• H04L9/14Cryptographic mechanisms or cryptographic arrangements for secret or secure communication using a plurality of keys or algorithms
    • HELECTRICITY
    • H04ELECTRIC COMMUNICATION TECHNIQUE
    • H04LTRANSMISSION OF DIGITAL INFORMATION, e.g. TELEGRAPHIC COMMUNICATION
    • H04L2209/00Additional information or applications relating to cryptographic mechanisms or cryptographic arrangements for secret or secure communication H04L9/00
    • H04L2209/76Proxy, i.e. using intermediary entity to perform cryptographic operations
    • HELECTRICITY
    • H04ELECTRIC COMMUNICATION TECHNIQUE
    • H04LTRANSMISSION OF DIGITAL INFORMATION, e.g. TELEGRAPHIC COMMUNICATION
    • H04L63/00Network architectures or network communication protocols for network security
    • H04L63/04Network architectures or network communication protocols for network security for providing a confidential data exchange among entities communicating through data packet networks
    • H04L63/0428Network architectures or network communication protocols for network security for providing a confidential data exchange among entities communicating through data packet networks wherein the data content is protected, e.g. by encrypting or encapsulating the payload
    • H04L63/0464Network architectures or network communication protocols for network security for providing a confidential data exchange among entities communicating through data packet networks wherein the data content is protected, e.g. by encrypting or encapsulating the payload using hop-by-hop encryption, i.e. wherein an intermediate entity decrypts the information and re-encrypts it before forwarding it
    • HELECTRICITY
    • H04ELECTRIC COMMUNICATION TECHNIQUE
    • H04LTRANSMISSION OF DIGITAL INFORMATION, e.g. TELEGRAPHIC COMMUNICATION
    • H04L63/00Network architectures or network communication protocols for network security
    • H04L63/10Network architectures or network communication protocols for network security for controlling access to network resources
    • H04L63/105Multiple levels of security

Abstract

Methods, systems and apparatuses for an operator provisioning a trustworthy workspace to a subscriber are disclosed. One method includes providing the subscriber with the trustworthy workspace, where in the trustworthy workspace comprises a virtualized content repository with trustworthy workflows for storing, sharing and processing a digital content across a plurality of repositories. The method further includes allowing the subscriber authority to sub-provision the trustworthy workspace to one or more authorized parties, wherein only the one or more authorized parties can view or modify at least a portion of the digital content.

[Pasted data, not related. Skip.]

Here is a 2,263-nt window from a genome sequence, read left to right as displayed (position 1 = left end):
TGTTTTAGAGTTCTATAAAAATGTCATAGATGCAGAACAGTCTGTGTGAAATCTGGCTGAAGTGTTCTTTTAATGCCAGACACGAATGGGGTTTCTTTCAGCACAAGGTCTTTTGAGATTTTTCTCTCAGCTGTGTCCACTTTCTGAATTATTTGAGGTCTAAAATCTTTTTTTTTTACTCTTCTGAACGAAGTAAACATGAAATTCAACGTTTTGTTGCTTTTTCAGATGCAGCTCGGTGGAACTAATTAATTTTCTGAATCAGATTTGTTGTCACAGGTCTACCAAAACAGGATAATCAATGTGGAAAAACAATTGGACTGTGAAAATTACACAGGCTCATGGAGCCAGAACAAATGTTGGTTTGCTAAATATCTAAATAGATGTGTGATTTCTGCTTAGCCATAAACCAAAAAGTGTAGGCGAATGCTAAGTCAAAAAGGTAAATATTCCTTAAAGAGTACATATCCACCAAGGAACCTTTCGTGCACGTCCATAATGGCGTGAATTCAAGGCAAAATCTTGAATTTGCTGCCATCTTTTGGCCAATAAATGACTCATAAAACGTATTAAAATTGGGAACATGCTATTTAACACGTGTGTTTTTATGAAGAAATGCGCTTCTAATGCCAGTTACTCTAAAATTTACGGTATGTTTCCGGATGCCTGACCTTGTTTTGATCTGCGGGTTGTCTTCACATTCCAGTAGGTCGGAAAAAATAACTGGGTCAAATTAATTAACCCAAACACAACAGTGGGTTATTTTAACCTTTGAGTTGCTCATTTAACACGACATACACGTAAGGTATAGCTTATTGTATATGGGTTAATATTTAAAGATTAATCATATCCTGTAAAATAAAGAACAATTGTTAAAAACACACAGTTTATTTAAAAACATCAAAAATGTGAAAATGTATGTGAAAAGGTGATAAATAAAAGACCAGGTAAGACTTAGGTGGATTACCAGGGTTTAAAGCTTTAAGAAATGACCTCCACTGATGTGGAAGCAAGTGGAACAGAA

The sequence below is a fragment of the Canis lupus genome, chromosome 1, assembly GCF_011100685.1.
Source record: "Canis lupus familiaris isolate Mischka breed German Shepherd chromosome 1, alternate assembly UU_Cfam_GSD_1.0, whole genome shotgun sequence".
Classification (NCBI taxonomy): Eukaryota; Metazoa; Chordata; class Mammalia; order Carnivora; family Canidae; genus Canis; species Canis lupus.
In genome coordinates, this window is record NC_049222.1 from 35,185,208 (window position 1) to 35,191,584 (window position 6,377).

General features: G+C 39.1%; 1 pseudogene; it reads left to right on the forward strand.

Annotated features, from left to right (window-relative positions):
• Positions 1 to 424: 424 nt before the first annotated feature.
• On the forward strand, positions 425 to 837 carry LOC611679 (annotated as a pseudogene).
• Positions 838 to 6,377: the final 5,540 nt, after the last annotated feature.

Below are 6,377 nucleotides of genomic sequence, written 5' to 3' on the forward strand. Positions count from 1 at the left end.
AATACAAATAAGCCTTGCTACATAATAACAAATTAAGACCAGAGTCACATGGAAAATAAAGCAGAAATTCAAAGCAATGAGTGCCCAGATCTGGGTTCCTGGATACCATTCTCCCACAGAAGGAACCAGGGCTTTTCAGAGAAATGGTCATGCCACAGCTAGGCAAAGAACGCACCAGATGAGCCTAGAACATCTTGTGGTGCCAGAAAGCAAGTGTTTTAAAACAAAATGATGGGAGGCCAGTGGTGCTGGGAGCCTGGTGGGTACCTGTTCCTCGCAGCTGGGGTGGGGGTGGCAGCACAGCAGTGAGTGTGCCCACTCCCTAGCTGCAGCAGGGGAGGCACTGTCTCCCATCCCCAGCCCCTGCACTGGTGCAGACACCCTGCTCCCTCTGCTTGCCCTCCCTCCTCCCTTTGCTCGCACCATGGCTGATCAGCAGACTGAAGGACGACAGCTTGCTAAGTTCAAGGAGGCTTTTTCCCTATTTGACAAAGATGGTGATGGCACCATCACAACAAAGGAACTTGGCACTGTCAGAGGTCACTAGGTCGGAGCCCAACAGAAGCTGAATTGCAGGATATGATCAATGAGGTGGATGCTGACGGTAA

Description

    RELATED APPLICATIONS
  • This application is a continuation-in-part (CIP) of U.S. patent application Ser. No. 13/795,164, filed Mar. 12, 2013, and entitled “Operator Provisioning of a Trustworthy Workspace to a Subscriber” which is a continuation-in-part (CIP) of U.S. patent application Ser. No. 13/716,351, filed Dec. 17, 2012, and entitled “Monitoring and Controlling Access to Electronic Content” which is a continuation-in-part (CIP) of U.S. patent application Ser. No. 13/613,080, filed Sep. 13, 2012, and entitled “Providing Trustworthy Workflow Across Trust Boundaries” which claims priority to U.S. Provisional Patent Application No. 61/598,071, filed Feb. 13, 2012, and entitled “High-Scale and Distributed Business and Consumer Networks,” all of which are incorporated herein by reference.
  • FIELD OF THE DESCRIBED EMBODIMENTS
  • The described embodiments relate generally to electronic communication through cloud networks. More particularly, the described embodiments relate to methods, systems and apparatuses for a user administrating a trustworthy workspace.
  • BACKGROUND
  • Documents are the new digital currency for online commerce, the record of business for online collaboration, and the “lifeblood” of present day business processes. The documents include commercial artifacts such as catalogs, offers, bids and contracts. Doctors and Bioscientists leverage documents with domain-specific formats, such as HL7, and medical images. Business networks leverage design extranets through other specialized document types. Aerial surveillance and prospecting requires the sharing and storage of images. In the Pharmaceutical vertical, these documents might contain information about DNA sequencing, reagent information, and components of drug discovery.